Bickman’s bedroom is decorated with her grandmother’s hope chest and some of her work. Her shoes are painted with the cherry blossom motif which, along with skulls, reoccurs throughout her fine art. “The skulls represent impermanence; the blossoms represent new life.” - PHOTO BY DEBORAH DEGRAFFENREID
  • Photo by Deborah DeGraffenreid
  • Bickman’s bedroom is decorated with her grandmother’s hope chest and some of her work. Her shoes are painted with the cherry blossom motif which, along with skulls, reoccurs throughout her fine art. “The skulls represent impermanence; the blossoms represent new life.”

Bickman painted the staircase leading to the third floor with a floor-to-ceiling white dove, and added a wall-size decal of Ganesh along the third-floor landing. Once the center of the Odd Fellows' revelry, the building's third floor is a large ballroom painted bright pink, complete with Art Deco bar, and a second kitchen. Decorated with her first large-scale spiritually themed work, Bickman has tried to remain true to the spirt of the Odd Fellows' original intent for the space, holding community events whenever possible as well as aerial yoga, German longsword classes, and musical performances. (The third floor has two more garret-style bedrooms with mountain views. Bickman rents them to fellow artists.). Like the Odd Fellows, Bickman sees how readily revelry and generosity coexist. "Everything can be spiritual," Bickman explains. "It's art as self as art."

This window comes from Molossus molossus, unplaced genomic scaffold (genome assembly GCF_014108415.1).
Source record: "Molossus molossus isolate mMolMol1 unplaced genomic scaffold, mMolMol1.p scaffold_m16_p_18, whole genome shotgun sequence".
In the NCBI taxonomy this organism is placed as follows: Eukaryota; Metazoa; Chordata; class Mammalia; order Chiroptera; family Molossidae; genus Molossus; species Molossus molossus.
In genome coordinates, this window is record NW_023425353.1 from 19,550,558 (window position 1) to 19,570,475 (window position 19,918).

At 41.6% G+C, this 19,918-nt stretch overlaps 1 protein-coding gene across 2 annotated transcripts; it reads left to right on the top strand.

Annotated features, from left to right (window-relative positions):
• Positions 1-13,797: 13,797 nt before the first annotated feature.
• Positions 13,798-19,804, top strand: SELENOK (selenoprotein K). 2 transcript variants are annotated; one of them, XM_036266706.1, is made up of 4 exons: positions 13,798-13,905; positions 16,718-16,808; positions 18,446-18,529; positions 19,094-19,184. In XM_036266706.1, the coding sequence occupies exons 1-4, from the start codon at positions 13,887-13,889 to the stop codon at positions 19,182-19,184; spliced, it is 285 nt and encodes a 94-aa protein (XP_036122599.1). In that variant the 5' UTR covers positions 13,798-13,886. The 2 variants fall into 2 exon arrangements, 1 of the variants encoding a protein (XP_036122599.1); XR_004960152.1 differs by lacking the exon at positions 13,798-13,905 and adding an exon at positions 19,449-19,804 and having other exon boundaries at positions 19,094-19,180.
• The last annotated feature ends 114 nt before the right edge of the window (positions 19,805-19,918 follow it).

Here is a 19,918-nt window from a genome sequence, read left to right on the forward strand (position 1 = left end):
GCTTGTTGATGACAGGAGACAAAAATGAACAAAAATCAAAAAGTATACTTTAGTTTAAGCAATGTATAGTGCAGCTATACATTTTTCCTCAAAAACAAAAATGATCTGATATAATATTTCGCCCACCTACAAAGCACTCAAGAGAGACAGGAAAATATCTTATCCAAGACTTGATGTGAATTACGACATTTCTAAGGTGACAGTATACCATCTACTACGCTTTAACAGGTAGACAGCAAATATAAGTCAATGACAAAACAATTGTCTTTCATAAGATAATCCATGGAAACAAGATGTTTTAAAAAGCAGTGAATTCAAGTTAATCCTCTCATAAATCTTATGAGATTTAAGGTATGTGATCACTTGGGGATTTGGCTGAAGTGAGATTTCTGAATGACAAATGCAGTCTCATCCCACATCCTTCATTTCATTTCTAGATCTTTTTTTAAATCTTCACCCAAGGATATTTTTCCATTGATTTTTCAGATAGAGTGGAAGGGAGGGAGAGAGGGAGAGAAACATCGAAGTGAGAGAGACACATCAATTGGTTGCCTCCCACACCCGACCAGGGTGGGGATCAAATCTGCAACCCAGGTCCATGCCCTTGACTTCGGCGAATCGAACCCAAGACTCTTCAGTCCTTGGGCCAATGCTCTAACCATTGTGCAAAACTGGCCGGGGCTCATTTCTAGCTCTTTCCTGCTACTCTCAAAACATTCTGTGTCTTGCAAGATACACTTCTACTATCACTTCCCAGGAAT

Executive Cosmonaut, a 30” by 46” acrylic and glitter on canvas, is an example of Bickman’s tendency to utilize found objects in her art. Bickman bought 30 unfinished canvases from an artist who was moving across country. It’s now hanging in the hallway leading between the second and third floors of her loft. - PHOTO BY DEBORAH DEGRAFFENREID
  • Photo by Deborah DeGraffenreid
  • Executive Cosmonaut, a 30” by 46” acrylic and glitter on canvas, is an example of Bickman’s tendency to utilize found objects in her art. Bickman bought 30 unfinished canvases from an artist who was moving across country. It’s now hanging in the hallway leading between the second and third floors of her loft.

Kelli Bickman will be exhibiting her paintings in a two-person show with Christina Varga at the Burnette Gallery in Woodstock through the end of May.